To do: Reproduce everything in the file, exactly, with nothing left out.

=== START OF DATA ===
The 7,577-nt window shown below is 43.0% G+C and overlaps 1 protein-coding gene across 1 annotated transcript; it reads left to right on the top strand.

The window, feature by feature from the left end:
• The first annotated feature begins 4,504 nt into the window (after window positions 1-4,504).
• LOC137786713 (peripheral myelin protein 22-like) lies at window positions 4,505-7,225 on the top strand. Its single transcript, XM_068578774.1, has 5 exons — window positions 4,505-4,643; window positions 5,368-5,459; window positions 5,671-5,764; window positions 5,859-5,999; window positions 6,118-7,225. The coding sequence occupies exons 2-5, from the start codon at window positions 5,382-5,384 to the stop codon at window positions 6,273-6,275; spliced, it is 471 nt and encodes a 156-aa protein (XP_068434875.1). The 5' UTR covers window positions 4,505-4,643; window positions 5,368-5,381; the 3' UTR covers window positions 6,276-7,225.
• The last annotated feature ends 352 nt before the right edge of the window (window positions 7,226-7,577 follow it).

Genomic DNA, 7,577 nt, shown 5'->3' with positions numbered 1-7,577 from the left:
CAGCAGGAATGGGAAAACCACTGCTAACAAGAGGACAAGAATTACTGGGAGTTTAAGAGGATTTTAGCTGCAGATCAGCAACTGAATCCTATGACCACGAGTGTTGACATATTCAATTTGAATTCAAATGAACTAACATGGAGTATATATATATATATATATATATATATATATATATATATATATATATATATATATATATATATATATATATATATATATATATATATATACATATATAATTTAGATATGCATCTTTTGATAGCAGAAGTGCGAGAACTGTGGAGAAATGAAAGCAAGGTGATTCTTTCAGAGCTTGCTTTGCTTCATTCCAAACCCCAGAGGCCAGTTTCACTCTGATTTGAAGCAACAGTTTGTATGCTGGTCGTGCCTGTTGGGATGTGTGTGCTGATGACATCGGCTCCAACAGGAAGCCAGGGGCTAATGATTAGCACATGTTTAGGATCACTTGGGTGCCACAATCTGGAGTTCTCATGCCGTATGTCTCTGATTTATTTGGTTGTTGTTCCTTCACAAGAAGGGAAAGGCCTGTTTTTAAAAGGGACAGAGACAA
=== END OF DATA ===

The 7,577-nt window shown below is 43.0% G+C and overlaps 1 protein-coding gene across 1 annotated transcript; it reads left to right on the top strand.

The window, feature by feature from the left end:
• The first annotated feature begins 4,504 nt into the window (after window positions 1-4,504).
• LOC137786713 (peripheral myelin protein 22-like) lies at window positions 4,505-7,225 on the top strand. Its single transcript, XM_068578774.1, has 5 exons — window positions 4,505-4,643; window positions 5,368-5,459; window positions 5,671-5,764; window positions 5,859-5,999; window positions 6,118-7,225. The coding sequence occupies exons 2-5, from the start codon at window positions 5,382-5,384 to the stop codon at window positions 6,273-6,275; spliced, it is 471 nt and encodes a 156-aa protein (XP_068434875.1). The 5' UTR covers window positions 4,505-4,643; window positions 5,368-5,381; the 3' UTR covers window positions 6,276-7,225.
• The last annotated feature ends 352 nt before the right edge of the window (window positions 7,226-7,577 follow it).

Genomic DNA, 7,577 nt, shown 5'->3' with positions numbered 1-7,577 from the left:
CAGCAGGAATGGGAAAACCACTGCTAACAAGAGGACAAGAATTACTGGGAGTTTAAGAGGATTTTAGCTGCAGATCAGCAACTGAATCCTATGACCACGAGTGTTGACATATTCAATTTGAATTCAAATGAACTAACATGGAGTATATATATATATATATATATATATATATATATATATATATATATATATATATATATATATATATATATATATATATATATATATATATACATATATAATTTAGATATGCATCTTTTGATAGCAGAAGTGCGAGAACTGTGGAGAAATGAAAGCAAGGTGATTCTTTCAGAGCTTGCTTTGCTTCATTCCAAACCCCAGAGGCCAGTTTCACTCTGATTTGAAGCAACAGTTTGTATGCTGGTCGTGCCTGTTGGGATGTGTGTGCTGATGACATCGGCTCCAACAGGAAGCCAGGGGCTAATGATTAGCACATGTTTAGGATCACTTGGGTGCCACAATCTGGAGTTCTCATGCCGTATGTCTCTGATTTATTTGGTTGTTGTTCCTTCACAAGAAGGGAAAGGCCTGTTTTTAAAAGGGACAGAGACAA